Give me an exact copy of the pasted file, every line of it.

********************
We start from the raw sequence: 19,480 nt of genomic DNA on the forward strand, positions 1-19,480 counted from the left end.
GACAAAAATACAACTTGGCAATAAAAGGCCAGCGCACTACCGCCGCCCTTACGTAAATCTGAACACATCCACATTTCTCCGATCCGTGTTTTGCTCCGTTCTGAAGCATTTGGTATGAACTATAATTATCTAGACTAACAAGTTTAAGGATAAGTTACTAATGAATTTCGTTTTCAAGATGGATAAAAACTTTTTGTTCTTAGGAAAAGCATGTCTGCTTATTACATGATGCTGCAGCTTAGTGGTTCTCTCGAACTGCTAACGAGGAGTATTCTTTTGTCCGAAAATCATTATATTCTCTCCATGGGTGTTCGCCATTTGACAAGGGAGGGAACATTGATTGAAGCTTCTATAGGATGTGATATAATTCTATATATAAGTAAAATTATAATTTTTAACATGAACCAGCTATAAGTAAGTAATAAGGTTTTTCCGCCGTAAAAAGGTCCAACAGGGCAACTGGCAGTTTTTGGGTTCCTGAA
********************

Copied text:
We start from the raw sequence: 19,480 nt of genomic DNA on the forward strand, positions 1-19,480 counted from the left end.
GACAAAAATACAACTTGGCAATAAAAGGCCAGCGCACTACCGCCGCCCTTACGTAAATCTGAACACATCCACATTTCTCCGATCCGTGTTTTGCTCCGTTCTGAAGCATTTGGTATGAACTATAATTATCTAGACTAACAAGTTTAAGGATAAGTTACTAATGAATTTCGTTTTCAAGATGGATAAAAACTTTTTGTTCTTAGGAAAAGCATGTCTGCTTATTACATGATGCTGCAGCTTAGTGGTTCTCTCGAACTGCTAACGAGGAGTATTCTTTTGTCCGAAAATCATTATATTCTCTCCATGGGTGTTCGCCATTTGACAAGGGAGGGAACATTGATTGAAGCTTCTATAGGATGTGATATAATTCTATATATAAGTAAAATTATAATTTTTAACATGAACCAGCTATAAGTAAGTAATAAGGTTTTTCCGCCGTAAAAAGGTCCAACAGGGCAACTGGCAGTTTTTGGGTTCCTGAA